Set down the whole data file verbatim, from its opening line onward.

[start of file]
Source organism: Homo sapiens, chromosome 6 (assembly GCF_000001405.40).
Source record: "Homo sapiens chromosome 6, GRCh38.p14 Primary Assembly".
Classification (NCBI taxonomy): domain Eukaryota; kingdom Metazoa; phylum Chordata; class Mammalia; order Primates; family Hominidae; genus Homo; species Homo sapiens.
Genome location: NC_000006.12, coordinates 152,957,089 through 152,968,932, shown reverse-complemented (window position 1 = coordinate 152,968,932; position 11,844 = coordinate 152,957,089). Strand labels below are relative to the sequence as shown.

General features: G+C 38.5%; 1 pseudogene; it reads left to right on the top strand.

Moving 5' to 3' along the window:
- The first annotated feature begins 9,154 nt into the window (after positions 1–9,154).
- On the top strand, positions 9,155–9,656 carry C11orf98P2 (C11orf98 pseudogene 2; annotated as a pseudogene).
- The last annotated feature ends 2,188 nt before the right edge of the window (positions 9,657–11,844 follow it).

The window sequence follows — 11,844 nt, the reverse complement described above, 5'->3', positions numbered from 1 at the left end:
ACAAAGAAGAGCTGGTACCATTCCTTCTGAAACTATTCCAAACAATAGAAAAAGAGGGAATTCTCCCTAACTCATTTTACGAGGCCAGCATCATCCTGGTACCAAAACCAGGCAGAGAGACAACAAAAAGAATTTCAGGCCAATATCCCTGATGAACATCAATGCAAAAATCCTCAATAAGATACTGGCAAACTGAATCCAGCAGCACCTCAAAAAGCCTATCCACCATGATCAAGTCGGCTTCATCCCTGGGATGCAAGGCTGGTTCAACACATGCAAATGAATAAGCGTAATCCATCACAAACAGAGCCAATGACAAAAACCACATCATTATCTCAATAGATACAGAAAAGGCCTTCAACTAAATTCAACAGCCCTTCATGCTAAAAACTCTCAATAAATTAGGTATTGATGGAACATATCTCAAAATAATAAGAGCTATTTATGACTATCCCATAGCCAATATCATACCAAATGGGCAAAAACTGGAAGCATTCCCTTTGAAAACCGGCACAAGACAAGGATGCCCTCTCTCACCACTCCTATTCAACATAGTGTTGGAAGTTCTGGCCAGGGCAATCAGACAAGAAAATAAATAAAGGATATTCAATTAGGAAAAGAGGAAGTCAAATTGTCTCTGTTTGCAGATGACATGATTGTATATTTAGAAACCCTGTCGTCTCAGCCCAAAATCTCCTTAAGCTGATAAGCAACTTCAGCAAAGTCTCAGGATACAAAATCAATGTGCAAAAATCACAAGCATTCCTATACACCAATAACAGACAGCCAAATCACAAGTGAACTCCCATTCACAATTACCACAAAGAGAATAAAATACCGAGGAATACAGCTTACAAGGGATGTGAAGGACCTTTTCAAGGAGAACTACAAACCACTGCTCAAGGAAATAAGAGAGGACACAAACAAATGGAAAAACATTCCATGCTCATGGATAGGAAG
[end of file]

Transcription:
Source organism: Homo sapiens, chromosome 6 (assembly GCF_000001405.40).
Source record: "Homo sapiens chromosome 6, GRCh38.p14 Primary Assembly".
Classification (NCBI taxonomy): domain Eukaryota; kingdom Metazoa; phylum Chordata; class Mammalia; order Primates; family Hominidae; genus Homo; species Homo sapiens.
Genome location: NC_000006.12, coordinates 152,957,089 through 152,968,932, shown reverse-complemented (window position 1 = coordinate 152,968,932; position 11,844 = coordinate 152,957,089). Strand labels below are relative to the sequence as shown.

General features: G+C 38.5%; 1 pseudogene; it reads left to right on the top strand.

Moving 5' to 3' along the window:
- The first annotated feature begins 9,154 nt into the window (after positions 1–9,154).
- On the top strand, positions 9,155–9,656 carry C11orf98P2 (C11orf98 pseudogene 2; annotated as a pseudogene).
- The last annotated feature ends 2,188 nt before the right edge of the window (positions 9,657–11,844 follow it).

The window sequence follows — 11,844 nt, the reverse complement described above, 5'->3', positions numbered from 1 at the left end:
ACAAAGAAGAGCTGGTACCATTCCTTCTGAAACTATTCCAAACAATAGAAAAAGAGGGAATTCTCCCTAACTCATTTTACGAGGCCAGCATCATCCTGGTACCAAAACCAGGCAGAGAGACAACAAAAAGAATTTCAGGCCAATATCCCTGATGAACATCAATGCAAAAATCCTCAATAAGATACTGGCAAACTGAATCCAGCAGCACCTCAAAAAGCCTATCCACCATGATCAAGTCGGCTTCATCCCTGGGATGCAAGGCTGGTTCAACACATGCAAATGAATAAGCGTAATCCATCACAAACAGAGCCAATGACAAAAACCACATCATTATCTCAATAGATACAGAAAAGGCCTTCAACTAAATTCAACAGCCCTTCATGCTAAAAACTCTCAATAAATTAGGTATTGATGGAACATATCTCAAAATAATAAGAGCTATTTATGACTATCCCATAGCCAATATCATACCAAATGGGCAAAAACTGGAAGCATTCCCTTTGAAAACCGGCACAAGACAAGGATGCCCTCTCTCACCACTCCTATTCAACATAGTGTTGGAAGTTCTGGCCAGGGCAATCAGACAAGAAAATAAATAAAGGATATTCAATTAGGAAAAGAGGAAGTCAAATTGTCTCTGTTTGCAGATGACATGATTGTATATTTAGAAACCCTGTCGTCTCAGCCCAAAATCTCCTTAAGCTGATAAGCAACTTCAGCAAAGTCTCAGGATACAAAATCAATGTGCAAAAATCACAAGCATTCCTATACACCAATAACAGACAGCCAAATCACAAGTGAACTCCCATTCACAATTACCACAAAGAGAATAAAATACCGAGGAATACAGCTTACAAGGGATGTGAAGGACCTTTTCAAGGAGAACTACAAACCACTGCTCAAGGAAATAAGAGAGGACACAAACAAATGGAAAAACATTCCATGCTCATGGATAGGAAG